Introducing…Saints and Seekers

Worldliness, a U.S. theologian once wrote, makes sin look normal and righteousness seem strange. Perhaps nowhere else is the strangeness of righteousness more apparent than in the lives and works of the saints. Think of St. Francis of Assisi, who renounced worldly goods by stripping naked in a public square, preached to the birds, and attempted to convert an Egyptian sultan in the middle of a crusade. Or, his contemporary, St. Dominic, who tried—twice—to sell himself into slavery to free prisoners held by Muslim invaders. Or, to take yet another example, St. Catherine of Siena, the mystic who lived on communion wafers, scolded popes, and labored to the end the Western Schism in the final years of her short life.

These saints are the unlikeliest of what the world, in its limited vocabulary, might call heroes. They had no money or power. They sought neither fame nor glory. They did not make names for themselves as inventors, explorers, warriors, scientists, or artists—although some of them may have happened to also be those things. What’s more, they did not hesitate to associate with the lowliest of their societies—the outcasts, the untouchables, and the least fortunate. For St. Francis, it was the lepers; for St. Catherine, the victims of the Black Plague.

And yet, they were among the most powerful and influential figures of their time. This was due not to their individual genius, hard work, or dumb luck. Instead, they were great because of God. Their glory was His Grace. And their stories have withstood the test of time because they are witnesses to the enduring truth of His Church.

The Christian in the modern world may sometimes feel like he is wandering in a spiritual desert. As Pope Benedict XVI recently wrote, the saints offer us much-needed relief from the dryness of our times:

The saints are oases around which life sprouts up and something of the lost paradise returns. And ultimately, Christ himself is always the well-spring who pours himself forth in such abundance.

I can’t think of a better metaphor for our encounter with the saints. When we immerse ourselves in the lives of the saints we truly find ourselves in a different, paradisiacal world. It’s a parallel universe of sorts, one that might seem strange to us—especially to this convert from evangelical Protestantism—only because the world has redefined what is normal. In this blog, I invite you to join me in roaming freely through this world, as we explore its nooks and crannies, stand in awe before its towering heights and plunging depths, and bask in its bewildering beauty.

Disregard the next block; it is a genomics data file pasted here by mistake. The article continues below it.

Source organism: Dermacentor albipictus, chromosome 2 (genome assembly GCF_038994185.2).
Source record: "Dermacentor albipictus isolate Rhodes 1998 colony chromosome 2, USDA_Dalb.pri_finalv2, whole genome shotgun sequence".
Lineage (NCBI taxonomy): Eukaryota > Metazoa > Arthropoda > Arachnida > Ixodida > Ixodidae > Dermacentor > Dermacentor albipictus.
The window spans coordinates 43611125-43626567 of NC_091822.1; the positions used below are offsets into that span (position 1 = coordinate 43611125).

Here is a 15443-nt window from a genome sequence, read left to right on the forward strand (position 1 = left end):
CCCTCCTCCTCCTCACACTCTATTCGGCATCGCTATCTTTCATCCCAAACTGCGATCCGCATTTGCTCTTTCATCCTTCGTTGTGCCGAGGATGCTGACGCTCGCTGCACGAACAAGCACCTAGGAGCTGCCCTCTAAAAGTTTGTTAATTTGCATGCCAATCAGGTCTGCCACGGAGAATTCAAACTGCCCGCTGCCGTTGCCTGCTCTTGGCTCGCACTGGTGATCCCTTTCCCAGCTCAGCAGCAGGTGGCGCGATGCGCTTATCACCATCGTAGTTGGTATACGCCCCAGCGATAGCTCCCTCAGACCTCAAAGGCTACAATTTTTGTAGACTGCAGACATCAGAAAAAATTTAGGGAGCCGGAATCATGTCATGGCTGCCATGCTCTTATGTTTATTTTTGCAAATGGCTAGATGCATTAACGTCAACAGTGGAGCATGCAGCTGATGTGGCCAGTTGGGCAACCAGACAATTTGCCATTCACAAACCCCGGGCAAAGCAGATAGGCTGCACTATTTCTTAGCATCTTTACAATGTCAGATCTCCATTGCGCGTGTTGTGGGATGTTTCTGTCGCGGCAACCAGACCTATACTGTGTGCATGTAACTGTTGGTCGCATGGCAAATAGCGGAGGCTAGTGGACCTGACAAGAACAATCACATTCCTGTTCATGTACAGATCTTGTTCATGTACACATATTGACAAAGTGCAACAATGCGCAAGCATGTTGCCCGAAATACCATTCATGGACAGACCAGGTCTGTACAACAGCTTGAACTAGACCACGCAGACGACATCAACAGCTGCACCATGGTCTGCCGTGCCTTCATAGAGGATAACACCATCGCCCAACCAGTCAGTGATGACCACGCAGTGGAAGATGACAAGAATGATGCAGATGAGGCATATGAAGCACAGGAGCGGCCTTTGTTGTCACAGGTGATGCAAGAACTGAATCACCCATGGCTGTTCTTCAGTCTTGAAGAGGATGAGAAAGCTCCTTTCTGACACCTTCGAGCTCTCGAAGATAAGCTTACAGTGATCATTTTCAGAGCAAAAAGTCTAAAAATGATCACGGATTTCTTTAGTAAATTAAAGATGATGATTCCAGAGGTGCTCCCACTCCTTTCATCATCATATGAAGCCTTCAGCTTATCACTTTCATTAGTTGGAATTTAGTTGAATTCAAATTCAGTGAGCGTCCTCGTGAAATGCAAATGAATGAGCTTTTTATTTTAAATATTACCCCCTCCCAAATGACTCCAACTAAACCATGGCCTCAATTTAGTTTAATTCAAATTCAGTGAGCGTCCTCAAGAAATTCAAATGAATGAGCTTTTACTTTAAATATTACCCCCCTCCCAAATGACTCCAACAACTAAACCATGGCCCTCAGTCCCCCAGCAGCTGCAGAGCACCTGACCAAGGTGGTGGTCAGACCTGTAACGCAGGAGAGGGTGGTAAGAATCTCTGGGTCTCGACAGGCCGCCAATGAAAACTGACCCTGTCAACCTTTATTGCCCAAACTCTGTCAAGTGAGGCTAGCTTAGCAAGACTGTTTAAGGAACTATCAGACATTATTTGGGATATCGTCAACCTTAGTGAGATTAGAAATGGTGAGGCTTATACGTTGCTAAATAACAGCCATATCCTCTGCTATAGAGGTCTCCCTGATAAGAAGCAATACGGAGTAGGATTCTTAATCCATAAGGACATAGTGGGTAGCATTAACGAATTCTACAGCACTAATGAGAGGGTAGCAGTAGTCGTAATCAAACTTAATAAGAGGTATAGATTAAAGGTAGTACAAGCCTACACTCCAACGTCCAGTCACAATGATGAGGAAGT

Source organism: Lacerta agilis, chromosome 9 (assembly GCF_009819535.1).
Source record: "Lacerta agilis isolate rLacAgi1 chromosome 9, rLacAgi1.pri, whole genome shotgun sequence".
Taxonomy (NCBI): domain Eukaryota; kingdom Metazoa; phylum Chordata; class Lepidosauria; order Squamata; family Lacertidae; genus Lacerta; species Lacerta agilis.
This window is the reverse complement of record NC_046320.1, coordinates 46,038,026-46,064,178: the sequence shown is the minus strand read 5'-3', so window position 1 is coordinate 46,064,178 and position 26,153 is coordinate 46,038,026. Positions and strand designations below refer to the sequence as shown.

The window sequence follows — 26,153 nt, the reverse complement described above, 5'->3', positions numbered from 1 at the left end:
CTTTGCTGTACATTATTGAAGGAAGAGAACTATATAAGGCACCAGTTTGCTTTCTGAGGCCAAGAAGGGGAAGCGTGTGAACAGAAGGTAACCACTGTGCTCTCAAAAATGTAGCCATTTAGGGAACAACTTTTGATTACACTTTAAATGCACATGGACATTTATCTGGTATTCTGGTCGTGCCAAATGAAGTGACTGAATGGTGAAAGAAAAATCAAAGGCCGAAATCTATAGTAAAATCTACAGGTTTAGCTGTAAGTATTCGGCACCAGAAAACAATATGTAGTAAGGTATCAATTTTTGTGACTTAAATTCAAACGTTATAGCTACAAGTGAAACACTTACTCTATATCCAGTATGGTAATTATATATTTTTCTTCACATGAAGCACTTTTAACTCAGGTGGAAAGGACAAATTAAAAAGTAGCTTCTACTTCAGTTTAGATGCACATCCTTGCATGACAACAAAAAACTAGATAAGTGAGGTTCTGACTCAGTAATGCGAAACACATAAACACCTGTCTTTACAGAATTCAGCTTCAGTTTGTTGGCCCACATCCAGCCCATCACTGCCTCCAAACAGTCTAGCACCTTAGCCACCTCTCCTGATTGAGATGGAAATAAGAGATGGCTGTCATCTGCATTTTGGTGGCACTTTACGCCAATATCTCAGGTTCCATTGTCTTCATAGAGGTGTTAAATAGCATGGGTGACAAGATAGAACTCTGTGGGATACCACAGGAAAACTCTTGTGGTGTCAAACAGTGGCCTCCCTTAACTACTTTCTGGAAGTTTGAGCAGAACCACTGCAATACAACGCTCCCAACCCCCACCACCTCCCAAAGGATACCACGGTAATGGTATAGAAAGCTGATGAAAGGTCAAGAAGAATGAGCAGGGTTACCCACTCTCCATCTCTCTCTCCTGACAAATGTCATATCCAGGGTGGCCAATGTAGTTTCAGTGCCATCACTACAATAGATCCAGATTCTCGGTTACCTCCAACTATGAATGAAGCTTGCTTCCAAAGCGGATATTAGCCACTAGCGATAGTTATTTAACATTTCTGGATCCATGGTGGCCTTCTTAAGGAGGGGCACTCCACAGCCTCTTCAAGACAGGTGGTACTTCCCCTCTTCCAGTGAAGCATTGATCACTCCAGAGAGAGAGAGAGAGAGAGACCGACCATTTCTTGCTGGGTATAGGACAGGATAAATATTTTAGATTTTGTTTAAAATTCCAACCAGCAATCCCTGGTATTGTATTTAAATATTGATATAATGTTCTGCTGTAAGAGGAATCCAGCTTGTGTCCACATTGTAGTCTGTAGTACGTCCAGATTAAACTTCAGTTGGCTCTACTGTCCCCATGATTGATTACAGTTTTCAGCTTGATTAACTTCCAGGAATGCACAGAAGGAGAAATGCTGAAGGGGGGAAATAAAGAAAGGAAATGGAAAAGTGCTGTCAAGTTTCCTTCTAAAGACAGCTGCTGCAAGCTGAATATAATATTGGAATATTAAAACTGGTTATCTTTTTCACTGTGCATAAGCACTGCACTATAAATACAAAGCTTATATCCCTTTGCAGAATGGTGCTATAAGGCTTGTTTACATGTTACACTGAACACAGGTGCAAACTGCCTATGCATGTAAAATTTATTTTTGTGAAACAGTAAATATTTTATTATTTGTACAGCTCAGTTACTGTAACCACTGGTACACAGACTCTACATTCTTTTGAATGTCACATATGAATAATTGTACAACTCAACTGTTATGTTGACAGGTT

In what follows, I intend to offer a lively mix of history, theology, reflection, and apologetics that I hope readers will find new, informative, perhaps even edifying. But, more than that, I aim to rekindle our collective wonderment at what the grace of God is capable of achieving.

Stephen Beale

By

Stephen Beale is a freelance writer based in Providence, Rhode Island. Raised as an evangelical Protestant, he is a convert to Catholicism. He is a former news editor at GoLocalProv.com and was a correspondent for the New Hampshire Union Leader, where he covered the 2008 presidential primary. He has appeared on Fox News, C-SPAN and the Today Show and his writing has been published in the Washington Times, Providence Journal, the National Catholic Register and on MSNBC.com and ABCNews.com. A native of Topsfield, Massachusetts, he graduated from Brown University in 2004 with a degree in classics and history. His areas of interest include Eastern Christianity, Marian and Eucharistic theology, medieval history, and the saints. He welcomes tips, suggestions, and any other feedback at bealenews at gmail dot com. Follow him on Twitter at https://twitter.com/StephenBeale1

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  • Judy

    Amen!  May we admire and follow the lives of the Saints versus the lives of the glamorized sinners of our times.

  • Vic

    The Saints are always with us and happily join us in prayer as we journey through this life.

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